Hot dog not - know what heatstroke looks like and how to help,
(c) 2010-2019 Frania Shelley-Grielen all rights reserved

Temperatures in New York City and around the country are hitting record degrees.  This
is prime heatstroke season for human and non-human animals. Air conditioning, low levels
of exertion and water are necessary. Exercise extreme caution with older, younger or
infirm dogs. Certain dog breeds are more stressed by heat due to their physiognomy or facial
features. Dogs such as bull-dogs, french bull dogs, pugs, etc. are brachycephalic (short-face
or short head) breeds. This means their breathing passages are compacted resulting in some
level of respiratory difficulty. These breeds have to work harder to breathe and tend to pant
more even in mild temperatures.

You know that keeping your dog as cool as possible is a priority right now which means
shorter walks on the shady side of the street, carrying water and a bowl to offer your dog a
drink before they look like they need one when outside and lots of AC inside.  Remember,
dogs do not have sweat glands and can only release moisture through the pads of their feet
and nose.  Dogs will cool themselves through panting which is most effective when a dog is
well hydrated and in a cooler space offering some relief.  Watch your dog to see when they
start to pant and pay attention to that tongue, when you start to see it hanging out, it's
definitely time for a drink of water and a break in the shade.  Think as much shade as possible
when outside, even if it's waiting for a light, choose the corner with the most shade and let
puppy wait where some shade is offered.  Terribly hot asphalt and a little dog?  Pick them up
crossing the street to spare sensitive paw pads and cross as quickly as possible with larger
breeds.  Do know that as much as we want them with us all the time, leaving them even for
a minute in a hot car or tied outside can be truly dangerous.  When it's this hot out, leaving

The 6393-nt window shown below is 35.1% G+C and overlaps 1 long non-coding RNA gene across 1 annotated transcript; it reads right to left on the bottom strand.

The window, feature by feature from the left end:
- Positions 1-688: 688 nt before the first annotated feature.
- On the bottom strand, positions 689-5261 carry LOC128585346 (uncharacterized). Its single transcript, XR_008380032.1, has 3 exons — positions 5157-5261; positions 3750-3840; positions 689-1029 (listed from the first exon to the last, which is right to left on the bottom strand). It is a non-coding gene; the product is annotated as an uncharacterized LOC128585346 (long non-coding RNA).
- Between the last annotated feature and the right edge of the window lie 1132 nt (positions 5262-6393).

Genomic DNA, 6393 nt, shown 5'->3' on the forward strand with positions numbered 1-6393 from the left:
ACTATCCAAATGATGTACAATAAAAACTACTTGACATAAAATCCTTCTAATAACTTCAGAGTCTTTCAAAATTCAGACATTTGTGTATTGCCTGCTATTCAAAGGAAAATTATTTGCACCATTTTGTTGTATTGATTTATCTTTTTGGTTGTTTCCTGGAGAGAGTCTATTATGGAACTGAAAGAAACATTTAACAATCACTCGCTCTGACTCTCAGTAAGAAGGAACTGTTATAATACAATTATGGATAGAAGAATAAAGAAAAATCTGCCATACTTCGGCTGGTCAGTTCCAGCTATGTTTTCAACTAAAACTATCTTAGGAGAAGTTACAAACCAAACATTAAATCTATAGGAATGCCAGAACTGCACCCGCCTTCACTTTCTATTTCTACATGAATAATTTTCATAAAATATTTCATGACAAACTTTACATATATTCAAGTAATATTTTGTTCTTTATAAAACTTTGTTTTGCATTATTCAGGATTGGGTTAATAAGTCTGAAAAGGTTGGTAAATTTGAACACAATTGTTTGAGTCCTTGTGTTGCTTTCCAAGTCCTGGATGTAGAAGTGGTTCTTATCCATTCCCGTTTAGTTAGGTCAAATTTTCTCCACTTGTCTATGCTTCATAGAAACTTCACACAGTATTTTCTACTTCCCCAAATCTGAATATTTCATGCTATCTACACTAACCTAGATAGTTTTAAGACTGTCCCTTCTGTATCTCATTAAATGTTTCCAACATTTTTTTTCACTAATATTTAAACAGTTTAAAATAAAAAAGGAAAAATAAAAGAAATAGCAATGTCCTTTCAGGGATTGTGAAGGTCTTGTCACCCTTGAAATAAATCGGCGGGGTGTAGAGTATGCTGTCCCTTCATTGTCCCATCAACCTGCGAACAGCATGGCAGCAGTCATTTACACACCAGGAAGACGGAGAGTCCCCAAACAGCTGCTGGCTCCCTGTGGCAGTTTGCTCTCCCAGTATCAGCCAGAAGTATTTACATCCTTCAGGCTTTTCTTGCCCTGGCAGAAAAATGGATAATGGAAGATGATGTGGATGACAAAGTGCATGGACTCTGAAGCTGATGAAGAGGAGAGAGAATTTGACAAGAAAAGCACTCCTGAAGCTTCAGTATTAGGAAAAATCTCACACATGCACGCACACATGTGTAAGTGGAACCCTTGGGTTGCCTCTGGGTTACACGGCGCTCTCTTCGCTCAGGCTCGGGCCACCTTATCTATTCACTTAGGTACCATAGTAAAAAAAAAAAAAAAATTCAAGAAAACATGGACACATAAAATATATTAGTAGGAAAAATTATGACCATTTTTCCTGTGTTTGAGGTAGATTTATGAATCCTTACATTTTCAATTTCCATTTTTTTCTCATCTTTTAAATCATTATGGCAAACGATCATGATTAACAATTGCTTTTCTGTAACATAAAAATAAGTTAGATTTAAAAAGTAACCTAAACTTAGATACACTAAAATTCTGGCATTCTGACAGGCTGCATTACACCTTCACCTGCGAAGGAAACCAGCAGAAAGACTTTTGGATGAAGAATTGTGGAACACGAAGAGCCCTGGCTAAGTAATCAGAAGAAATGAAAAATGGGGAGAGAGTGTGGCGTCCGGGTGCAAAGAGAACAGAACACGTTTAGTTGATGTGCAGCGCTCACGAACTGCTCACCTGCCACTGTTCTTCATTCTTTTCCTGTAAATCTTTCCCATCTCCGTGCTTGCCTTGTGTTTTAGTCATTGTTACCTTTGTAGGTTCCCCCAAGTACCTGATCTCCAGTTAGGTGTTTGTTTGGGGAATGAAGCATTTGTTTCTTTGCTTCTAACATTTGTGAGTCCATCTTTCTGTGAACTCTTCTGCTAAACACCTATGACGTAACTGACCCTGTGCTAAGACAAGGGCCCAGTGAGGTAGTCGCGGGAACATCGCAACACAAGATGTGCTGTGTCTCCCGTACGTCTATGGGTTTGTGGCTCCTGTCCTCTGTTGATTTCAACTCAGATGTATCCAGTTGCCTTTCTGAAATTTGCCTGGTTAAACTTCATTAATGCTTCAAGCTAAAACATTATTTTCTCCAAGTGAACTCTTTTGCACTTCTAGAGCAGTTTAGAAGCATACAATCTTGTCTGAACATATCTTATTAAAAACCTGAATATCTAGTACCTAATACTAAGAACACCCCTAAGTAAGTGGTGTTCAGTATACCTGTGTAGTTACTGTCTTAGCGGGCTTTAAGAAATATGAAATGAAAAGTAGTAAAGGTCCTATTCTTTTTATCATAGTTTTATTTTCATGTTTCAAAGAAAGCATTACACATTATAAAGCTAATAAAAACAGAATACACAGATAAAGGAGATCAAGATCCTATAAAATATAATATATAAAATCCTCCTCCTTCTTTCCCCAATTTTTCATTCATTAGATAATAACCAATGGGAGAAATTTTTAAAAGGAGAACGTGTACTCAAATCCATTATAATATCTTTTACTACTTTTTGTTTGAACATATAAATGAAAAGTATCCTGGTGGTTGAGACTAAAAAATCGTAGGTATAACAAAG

puppy behind in the air conditioning at home is the better way to show your love.

Having said all that you should know what to look for and do if you suspect your dog is
suffering from heatstroke. Time is critical in when responding. Mike Richards, DVM writing
on  ists the following symptoms: “heavy panting, hyperventilation (deep
breathing), increased salivation early then dry gums as the heat prostration progresses,
weakness, confusion or inattention, vomiting and diarrhea and sometimes bleeding. As
the condition progresses towards heat prostration or heat stroke there may be obvious
paleness or graying to the gums.”

If you believe your dog is experiencing heatstroke act as quickly as possible. The dog should be
cooled with cool or tepid water or placed in a cool bath. If access to a bath is not possible, wet
the dog down using as much water as possible; a garden hose is ideal, you can also place water
soaked towels and/or pour bottles of water, focusing on the armpit areas, the abdomen and the
area next to the rear legs which are close to the body. Use a fan aimed at the dog to maximize
the cooling process. Driving with the windows open and a wet dog will also help to cool the dog.

not use ice. Ice can lessen blood flow to the skin and cause blood vessels to narrow which
can have severe consequences in an animal suffering heat stroke.

The dog should be taken for veterinary attention as quickly as possible. An article by
veterinarians Flournoy, Macintire and Whol on Heatstroke in Dogs in Compendium notes
that studies have been done which “showed a mortality rate of 49% for dogs that were not
cooled by their owners versus 19% for those that were cooled before being transported to
their veterinarian.”

Heatstroke is a dangerous disease which can be fatal. The proper steps in caring for a dog
suffering from heatstroke can make all the difference.

This article is an original work and is subject to copyright. You may create a link to this
article on another website or in a document back to this web page. You may not copy this
article in whole or in part onto another web page or document without permission of the
author. Email inquiries to
Frania Shelley Grielen is a masters level animal behaviorist

Heatstroke in
dogs - how to

Website copyright Frania Shelley-Grielen
Copyright Frania Shelley- Grielen

Contact me for a consultation
Copyright Frania Shelley-Grielen is a participant in the Amazon Services LLC
Associates Program, an affiliate advertising program designed to
provide a means for sites to earn advertising fees by advertising
and linking to

Best viewed in   
Google Chrome